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CURF’S 2022 Impact and Future

By Chase Kasper

Chase Kasper at the South Carolina Research Authority Annual Summit in Columbia, SC with Secretary of Commerce Harry Lightsey

Dear Colleagues:


The close of the Spring Semester is a time when we celebrate, reflect on the past academic year, and plot a course for the future. In this spirit, here are a few thoughts and observations on where we’ve been and where CURF is headed in Clemson’s innovation and research enterprise efforts.

  1. We’re getting back to “normal.” CURF has participated in multiple trade shows and conferences since October of 2021. We experienced incredibly high energy in engagement and inquiries from partners and stakeholders on both the public and private sides. If the pandemic has given us one thing in value, it has been to expand our awareness and perspective on addressing challenges. As a result, this presents excellent opportunities for new innovations and ideas.
  2. Everyone wants to partner…but wants to learn more about how. During the course of exhibiting, people and their organizations see the various areas of Clemson’s research enterprise and respond enthusiastically. “WOW! Clemson is working on some impressive things,” they will say, followed quickly by “how can we collaborate?” This is important because while a person may be familiar with Clemson, their organization may not be. “Making the circle bigger” or determining who from Clemson and the prospective partner becomes increasingly essential to decide on the possible paths forward and the next steps on not just what to do but how to do it. Furthermore, does the project align with the researcher’s current goals and objectives? This is important to you, and it is important to us at CURF.
  3. Timing is everything. When identifying and attracting resources, remember that the allocation of these resources is based on market need(s) or external forces that external circumstances can drive. By way of example, a company’s needs may have shifted multiple times since the last contact with them. Additionally, SBIR/STTR program managers have encouraged organizations to re-submit the same idea from one year to the next because the drivers that allocate the funding this year are likely not the same the following year. The old adage of being in it for the “long haul” certainly applies to opportunities – persistence will win over time.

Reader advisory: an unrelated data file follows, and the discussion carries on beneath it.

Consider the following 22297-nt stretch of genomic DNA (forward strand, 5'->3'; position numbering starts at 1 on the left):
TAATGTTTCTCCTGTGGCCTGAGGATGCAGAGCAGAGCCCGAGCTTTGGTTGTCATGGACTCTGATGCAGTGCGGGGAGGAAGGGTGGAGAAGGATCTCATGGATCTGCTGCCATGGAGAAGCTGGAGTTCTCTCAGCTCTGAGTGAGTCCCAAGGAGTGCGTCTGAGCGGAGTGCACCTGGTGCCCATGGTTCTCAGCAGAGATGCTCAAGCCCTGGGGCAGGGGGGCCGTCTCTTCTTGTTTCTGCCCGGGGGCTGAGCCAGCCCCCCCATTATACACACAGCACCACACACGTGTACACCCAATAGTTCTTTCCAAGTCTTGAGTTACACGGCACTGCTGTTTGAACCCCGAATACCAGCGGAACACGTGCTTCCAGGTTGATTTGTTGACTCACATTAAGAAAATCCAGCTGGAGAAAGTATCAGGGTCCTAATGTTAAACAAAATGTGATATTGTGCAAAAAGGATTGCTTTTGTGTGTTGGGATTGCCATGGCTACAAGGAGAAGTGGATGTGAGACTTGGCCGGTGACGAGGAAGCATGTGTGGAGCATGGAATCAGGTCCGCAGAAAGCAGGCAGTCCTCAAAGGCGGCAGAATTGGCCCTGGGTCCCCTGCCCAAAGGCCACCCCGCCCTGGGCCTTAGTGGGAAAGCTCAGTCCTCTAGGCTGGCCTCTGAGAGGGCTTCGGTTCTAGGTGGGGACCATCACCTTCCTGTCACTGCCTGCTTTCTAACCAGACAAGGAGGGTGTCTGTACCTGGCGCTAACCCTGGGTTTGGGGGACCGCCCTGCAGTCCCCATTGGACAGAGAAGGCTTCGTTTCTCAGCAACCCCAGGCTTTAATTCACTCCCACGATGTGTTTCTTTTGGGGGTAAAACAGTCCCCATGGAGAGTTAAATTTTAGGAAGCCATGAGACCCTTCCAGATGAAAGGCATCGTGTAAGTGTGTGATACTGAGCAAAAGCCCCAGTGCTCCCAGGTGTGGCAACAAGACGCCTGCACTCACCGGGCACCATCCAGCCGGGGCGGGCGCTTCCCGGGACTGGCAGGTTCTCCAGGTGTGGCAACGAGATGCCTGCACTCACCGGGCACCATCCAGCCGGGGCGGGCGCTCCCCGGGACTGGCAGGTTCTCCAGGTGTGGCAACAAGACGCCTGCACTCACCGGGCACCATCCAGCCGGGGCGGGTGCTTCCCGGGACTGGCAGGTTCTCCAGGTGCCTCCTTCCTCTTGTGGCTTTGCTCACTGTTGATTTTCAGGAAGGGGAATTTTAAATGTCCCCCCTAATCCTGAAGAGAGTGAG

Additionally, I am grateful and privileged to be assigned the role of primary representative for Clemson University to the University-Industry Demonstration Partnership (UIDP) of which Clemson has been a member for several years. I take over for JoAnna Floyd, Director of the Office of Industry Contracts, who has done a magnificent and thankless job of being the “face of Clemson” with UIDP. Please join me in extending a “thank you” to JoAnna for her many years of being Clemson’s ambassador in this space. I know I have very, very big shoes to fill.

The UIDP mission is “tackle strategic and tactical challenges impacting the environment for research collaboration” between industry and universities. It is important to note that it is an organizational membership that is a valuable resource for all Clemson personnel that is funded by the Office of the Vice President for Research. Registering as a user to UIDP is free for current Clemson personnel. Please reach out to me with any questions about their resources or recommended programming!

Stay healthy, and have a great summer!


Best,
Chase

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